Data, Information, Knowledge and Wisdom

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by Gene Bellinger, Durval Castro, Anthony Mills

There is probably no segment of activity in the world attracting as much attention at present as that of knowledge management. Yet as I entered this arena of activity I quickly found there didn't seem to be a wealth of sources that seemed to make sense in terms of defining what knowledge actually was, and how was it differentiated from data, information, and wisdom. What follows is the current level of understanding I have been able to piece together regarding data, information, knowledge, and wisdom. I figured to understand one of them I had to understand all of them.

According to Russell Ackoff [1989], a systems theorist and professor of organizational change, the content of the human mind can be classified into five categories:

  1. Data: symbols

  2. Information: data that are processed to be useful; provides answers to "who", "what", "where", and "when" questions

  3. Knowledge: application of data and information; answers "how" questions

  4. Understanding: appreciation of "why"

  5. Wisdom: evaluated understanding.

Ackoff indicates that the first four categories relate to the past; they deal with what has been or what is known. Only the fifth category, wisdom, deals with the future because it incorporates vision and design. With wisdom, people can create the future rather than just grasp the present and past. But achieving wisdom isn't easy; people must move successively through the other categories.

A further elaboration of Ackoff's definitions follows:

Data... data is raw. It simply exists and has no significance beyond its existence (in and of itself). It can exist in any form, usable or not. It does not have meaning of itself. In computer parlance, a spreadsheet generally starts out by holding data.

Information... information is data that has been given meaning by way of relational connection. This "meaning" can be useful, but does not have to be. In computer parlance, a relational database makes information from the data stored within it.

Knowledge... knowledge is the appropriate collection of information, such that it's intent is to be useful. Knowledge is a deterministic process. When someone "memorizes" information (as less-aspiring test-bound students often do), then they have amassed knowledge. This knowledge has useful meaning to them, but it does not provide for, in and of itself, an integration such as would infer further knowledge. For example, elementary school children memorize, or amass knowledge of, the "times table". They can tell you that "2 x 2 = 4" because they have amassed that knowledge (it being included in the times table). But when asked what is "1267 x 300", they can not respond correctly because that entry is not in their times table. To correctly answer such a question requires a true cognitive and analytical ability that is only encompassed in the next level... understanding. In computer parlance, most of the applications we use (modeling, simulation, etc.) exercise some type of stored knowledge.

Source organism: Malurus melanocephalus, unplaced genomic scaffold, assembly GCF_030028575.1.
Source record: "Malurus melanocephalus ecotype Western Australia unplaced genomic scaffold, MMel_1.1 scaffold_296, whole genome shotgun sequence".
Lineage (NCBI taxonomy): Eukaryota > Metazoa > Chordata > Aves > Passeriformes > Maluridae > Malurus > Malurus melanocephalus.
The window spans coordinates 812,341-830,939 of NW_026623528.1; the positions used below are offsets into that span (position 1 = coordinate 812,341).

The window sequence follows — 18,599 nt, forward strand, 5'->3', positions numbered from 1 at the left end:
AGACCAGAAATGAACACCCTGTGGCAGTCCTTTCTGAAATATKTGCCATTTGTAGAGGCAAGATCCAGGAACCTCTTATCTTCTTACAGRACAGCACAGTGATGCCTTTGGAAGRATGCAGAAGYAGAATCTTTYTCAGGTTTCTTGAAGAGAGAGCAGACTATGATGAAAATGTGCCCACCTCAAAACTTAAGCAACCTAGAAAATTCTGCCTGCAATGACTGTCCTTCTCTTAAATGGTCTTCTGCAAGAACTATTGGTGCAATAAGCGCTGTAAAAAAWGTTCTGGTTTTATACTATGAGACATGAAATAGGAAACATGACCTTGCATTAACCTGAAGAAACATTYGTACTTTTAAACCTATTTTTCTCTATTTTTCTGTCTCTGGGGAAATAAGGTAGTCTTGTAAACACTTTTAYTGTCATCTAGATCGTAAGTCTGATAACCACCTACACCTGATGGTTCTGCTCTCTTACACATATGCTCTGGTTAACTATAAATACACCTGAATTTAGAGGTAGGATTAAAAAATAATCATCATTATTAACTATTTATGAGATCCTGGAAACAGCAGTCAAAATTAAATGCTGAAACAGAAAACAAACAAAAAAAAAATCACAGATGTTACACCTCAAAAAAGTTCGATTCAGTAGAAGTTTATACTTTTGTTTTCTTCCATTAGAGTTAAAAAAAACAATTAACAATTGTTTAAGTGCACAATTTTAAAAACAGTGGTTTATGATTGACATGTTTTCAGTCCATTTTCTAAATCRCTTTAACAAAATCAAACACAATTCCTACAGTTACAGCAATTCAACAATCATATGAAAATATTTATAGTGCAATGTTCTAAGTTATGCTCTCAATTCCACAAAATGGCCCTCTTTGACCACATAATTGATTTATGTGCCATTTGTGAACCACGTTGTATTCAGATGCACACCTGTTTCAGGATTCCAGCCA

Understanding... understanding is an interpolative and probabilistic process. It is cognitive and analytical. It is the process by which I can take knowledge and synthesize new knowledge from the previously held knowledge. The difference between understanding and knowledge is the difference between "learning" and "memorizing". People who have understanding can undertake useful actions because they can synthesize new knowledge, or in some cases, at least new information, from what is previously known (and understood). That is, understanding can build upon currently held information, knowledge and understanding itself. In computer parlance, AI systems possess understanding in the sense that they are able to synthesize new knowledge from previously stored information and knowledge.

Wisdom... wisdom is an extrapolative and non-deterministic, non-probabilistic process. It calls upon all the previous levels of consciousness, and specifically upon special types of human programming (moral, ethical codes, etc.). It beckons to give us understanding about which there has previously been no understanding, and in doing so, goes far beyond understanding itself. It is the essence of philosophical probing. Unlike the previous four levels, it asks questions to which there is no (easily-achievable) answer, and in some cases, to which there can be no humanly-known answer period. Wisdom is therefore, the process by which we also discern, or judge, between right and wrong, good and bad. I personally believe that computers do not have, and will never have the ability to posses wisdom. Wisdom is a uniquely human state, or as I see it, wisdom requires one to have a soul, for it resides as much in the heart as in the mind. And a soul is something machines will never possess (or perhaps I should reword that to say, a soul is something that, in general, will never possess a machine).

Personally I contend that the sequence is a bit less involved than described by Ackoff. The following diagram represents the transitions from data, to information, to knowledge, and finally to wisdom, and it is understanding that supports the transition from each stage to the next. Understanding is not a separate level of its own.

Fig. 1 - Understanding Transcends [dikw.mdl]

Data represents a fact or statement of event without relation to other things.

Ex: It is raining.

Information embodies the understanding of a relationship of some sort, possibly cause and effect.

Ex: The temperature dropped 15 degrees and then it started raining.